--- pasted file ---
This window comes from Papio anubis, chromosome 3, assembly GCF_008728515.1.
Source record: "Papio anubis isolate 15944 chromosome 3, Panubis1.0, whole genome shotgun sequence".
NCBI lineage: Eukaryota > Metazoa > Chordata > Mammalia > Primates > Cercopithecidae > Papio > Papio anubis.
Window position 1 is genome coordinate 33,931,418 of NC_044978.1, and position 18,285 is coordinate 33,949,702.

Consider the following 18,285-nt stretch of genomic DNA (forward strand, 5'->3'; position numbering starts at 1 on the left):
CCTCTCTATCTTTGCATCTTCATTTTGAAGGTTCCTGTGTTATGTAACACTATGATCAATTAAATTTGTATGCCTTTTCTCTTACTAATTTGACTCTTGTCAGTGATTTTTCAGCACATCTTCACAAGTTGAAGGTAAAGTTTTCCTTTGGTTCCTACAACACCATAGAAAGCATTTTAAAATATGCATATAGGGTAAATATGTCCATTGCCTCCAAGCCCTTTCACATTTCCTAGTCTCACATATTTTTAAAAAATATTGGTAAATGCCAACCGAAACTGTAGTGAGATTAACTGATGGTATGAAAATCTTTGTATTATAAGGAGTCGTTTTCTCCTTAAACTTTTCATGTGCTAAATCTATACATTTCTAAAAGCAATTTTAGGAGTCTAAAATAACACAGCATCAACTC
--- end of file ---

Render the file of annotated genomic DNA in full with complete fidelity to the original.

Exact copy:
This window comes from Papio anubis, chromosome 3, assembly GCF_008728515.1.
Source record: "Papio anubis isolate 15944 chromosome 3, Panubis1.0, whole genome shotgun sequence".
NCBI lineage: Eukaryota > Metazoa > Chordata > Mammalia > Primates > Cercopithecidae > Papio > Papio anubis.
Window position 1 is genome coordinate 33,931,418 of NC_044978.1, and position 18,285 is coordinate 33,949,702.

Consider the following 18,285-nt stretch of genomic DNA (forward strand, 5'->3'; position numbering starts at 1 on the left):
CCTCTCTATCTTTGCATCTTCATTTTGAAGGTTCCTGTGTTATGTAACACTATGATCAATTAAATTTGTATGCCTTTTCTCTTACTAATTTGACTCTTGTCAGTGATTTTTCAGCACATCTTCACAAGTTGAAGGTAAAGTTTTCCTTTGGTTCCTACAACACCATAGAAAGCATTTTAAAATATGCATATAGGGTAAATATGTCCATTGCCTCCAAGCCCTTTCACATTTCCTAGTCTCACATATTTTTAAAAAATATTGGTAAATGCCAACCGAAACTGTAGTGAGATTAACTGATGGTATGAAAATCTTTGTATTATAAGGAGTCGTTTTCTCCTTAAACTTTTCATGTGCTAAATCTATACATTTCTAAAAGCAATTTTAGGAGTCTAAAATAACACAGCATCAACTC